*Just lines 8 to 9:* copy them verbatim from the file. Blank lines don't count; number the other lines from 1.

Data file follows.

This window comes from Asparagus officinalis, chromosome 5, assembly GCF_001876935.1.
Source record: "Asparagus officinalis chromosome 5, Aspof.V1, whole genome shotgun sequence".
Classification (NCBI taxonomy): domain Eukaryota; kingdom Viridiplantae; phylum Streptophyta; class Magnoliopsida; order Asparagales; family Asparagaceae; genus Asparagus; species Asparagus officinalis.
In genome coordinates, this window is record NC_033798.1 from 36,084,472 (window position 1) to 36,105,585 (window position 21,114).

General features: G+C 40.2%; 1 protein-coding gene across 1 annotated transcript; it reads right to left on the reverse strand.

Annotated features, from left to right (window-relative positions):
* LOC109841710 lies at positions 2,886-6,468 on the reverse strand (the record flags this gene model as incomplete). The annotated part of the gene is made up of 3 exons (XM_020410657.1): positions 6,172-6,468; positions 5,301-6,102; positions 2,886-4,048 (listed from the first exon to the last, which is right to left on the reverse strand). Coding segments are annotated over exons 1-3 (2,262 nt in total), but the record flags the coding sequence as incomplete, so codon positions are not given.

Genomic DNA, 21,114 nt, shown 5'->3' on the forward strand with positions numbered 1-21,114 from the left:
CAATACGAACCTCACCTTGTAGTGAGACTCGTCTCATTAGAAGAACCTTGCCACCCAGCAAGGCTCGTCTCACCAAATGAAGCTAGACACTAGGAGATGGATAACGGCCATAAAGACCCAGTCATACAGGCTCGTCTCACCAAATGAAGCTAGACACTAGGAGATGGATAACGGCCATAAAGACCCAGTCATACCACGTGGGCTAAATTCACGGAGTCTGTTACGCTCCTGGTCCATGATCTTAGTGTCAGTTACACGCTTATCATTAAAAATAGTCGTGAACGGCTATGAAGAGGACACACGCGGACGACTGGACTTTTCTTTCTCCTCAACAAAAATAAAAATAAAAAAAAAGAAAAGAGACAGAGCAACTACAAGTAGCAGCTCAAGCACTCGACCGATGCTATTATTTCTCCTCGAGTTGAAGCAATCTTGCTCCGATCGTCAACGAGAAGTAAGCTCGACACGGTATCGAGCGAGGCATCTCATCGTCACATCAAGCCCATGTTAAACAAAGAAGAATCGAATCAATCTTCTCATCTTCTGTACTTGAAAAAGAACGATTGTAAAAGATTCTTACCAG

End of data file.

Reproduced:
Genomic DNA, 21,114 nt, shown 5'->3' on the forward strand with positions numbered 1-21,114 from the left:
CAATACGAACCTCACCTTGTAGTGAGACTCGTCTCATTAGAAGAACCTTGCCACCCAGCAAGGCTCGTCTCACCAAATGAAGCTAGACACTAGGAGATGGATAACGGCCATAAAGACCCAGTCATACAGGCTCGTCTCACCAAATGAAGCTAGACACTAGGAGATGGATAACGGCCATAAAGACCCAGTCATACCACGTGGGCTAAATTCACGGAGTCTGTTACGCTCCTGGTCCATGATCTTAGTGTCAGTTACACGCTTATCATTAAAAATAGTCGTGAACGGCTATGAAGAGGACACACGCGGACGACTGGACTTTTCTTTCTCCTCAACAAAAATAAAAATAAAAAAAAAGAAAAGAGACAGAGCAACTACAAGTAGCAGCTCAAGCACTCGACCGATGCTATTATTTCTCCTCGAGTTGAAGCAATCTTGCTCCGATCGTCAACGAGAAGTAAGCTCGACACGGTATCGAGCGAGGCATCTCATCGTCACATCAAGCCCATGTTAAACAAAGAAGAATCGAATCAATCTTCTCATCTTCTGTACTTGAAAAAGAACGATTGTAAAAGATTCTTACCAG